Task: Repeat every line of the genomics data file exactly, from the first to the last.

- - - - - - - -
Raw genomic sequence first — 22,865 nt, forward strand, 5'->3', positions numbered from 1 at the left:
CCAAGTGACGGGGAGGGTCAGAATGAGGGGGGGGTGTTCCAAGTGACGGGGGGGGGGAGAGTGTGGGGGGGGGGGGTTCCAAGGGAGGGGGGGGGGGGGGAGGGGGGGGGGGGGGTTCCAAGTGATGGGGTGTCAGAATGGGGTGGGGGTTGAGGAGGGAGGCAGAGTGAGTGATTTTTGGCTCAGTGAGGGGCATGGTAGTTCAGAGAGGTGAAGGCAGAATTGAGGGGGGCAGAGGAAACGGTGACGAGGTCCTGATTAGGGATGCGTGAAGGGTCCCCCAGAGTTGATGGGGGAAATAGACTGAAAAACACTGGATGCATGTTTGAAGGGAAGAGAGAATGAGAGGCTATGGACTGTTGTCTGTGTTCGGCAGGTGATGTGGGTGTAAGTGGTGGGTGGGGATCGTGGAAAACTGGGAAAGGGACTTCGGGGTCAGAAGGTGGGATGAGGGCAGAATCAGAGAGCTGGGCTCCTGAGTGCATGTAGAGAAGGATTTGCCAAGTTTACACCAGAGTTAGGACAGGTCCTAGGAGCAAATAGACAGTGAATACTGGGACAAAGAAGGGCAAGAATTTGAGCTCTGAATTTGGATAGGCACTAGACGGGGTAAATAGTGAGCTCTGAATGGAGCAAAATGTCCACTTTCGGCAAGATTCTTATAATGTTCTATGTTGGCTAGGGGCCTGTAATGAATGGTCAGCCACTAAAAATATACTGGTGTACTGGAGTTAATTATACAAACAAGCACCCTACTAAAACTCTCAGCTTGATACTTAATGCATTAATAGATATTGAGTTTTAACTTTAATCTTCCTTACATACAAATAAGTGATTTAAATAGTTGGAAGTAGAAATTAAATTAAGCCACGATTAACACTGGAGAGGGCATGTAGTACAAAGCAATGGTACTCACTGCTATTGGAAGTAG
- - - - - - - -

Raw genomic sequence first — 22,865 nt, forward strand, 5'->3', positions numbered from 1 at the left:
CCAAGTGACGGGGAGGGTCAGAATGAGGGGGGGGTGTTCCAAGTGACGGGGGGGGGGAGAGTGTGGGGGGGGGGGGTTCCAAGGGAGGGGGGGGGGGGGGAGGGGGGGGGGGGGGTTCCAAGTGATGGGGTGTCAGAATGGGGTGGGGGTTGAGGAGGGAGGCAGAGTGAGTGATTTTTGGCTCAGTGAGGGGCATGGTAGTTCAGAGAGGTGAAGGCAGAATTGAGGGGGGCAGAGGAAACGGTGACGAGGTCCTGATTAGGGATGCGTGAAGGGTCCCCCAGAGTTGATGGGGGAAATAGACTGAAAAACACTGGATGCATGTTTGAAGGGAAGAGAGAATGAGAGGCTATGGACTGTTGTCTGTGTTCGGCAGGTGATGTGGGTGTAAGTGGTGGGTGGGGATCGTGGAAAACTGGGAAAGGGACTTCGGGGTCAGAAGGTGGGATGAGGGCAGAATCAGAGAGCTGGGCTCCTGAGTGCATGTAGAGAAGGATTTGCCAAGTTTACACCAGAGTTAGGACAGGTCCTAGGAGCAAATAGACAGTGAATACTGGGACAAAGAAGGGCAAGAATTTGAGCTCTGAATTTGGATAGGCACTAGACGGGGTAAATAGTGAGCTCTGAATGGAGCAAAATGTCCACTTTCGGCAAGATTCTTATAATGTTCTATGTTGGCTAGGGGCCTGTAATGAATGGTCAGCCACTAAAAATATACTGGTGTACTGGAGTTAATTATACAAACAAGCACCCTACTAAAACTCTCAGCTTGATACTTAATGCATTAATAGATATTGAGTTTTAACTTTAATCTTCCTTACATACAAATAAGTGATTTAAATAGTTGGAAGTAGAAATTAAATTAAGCCACGATTAACACTGGAGAGGGCATGTAGTACAAAGCAATGGTACTCACTGCTATTGGAAGTAG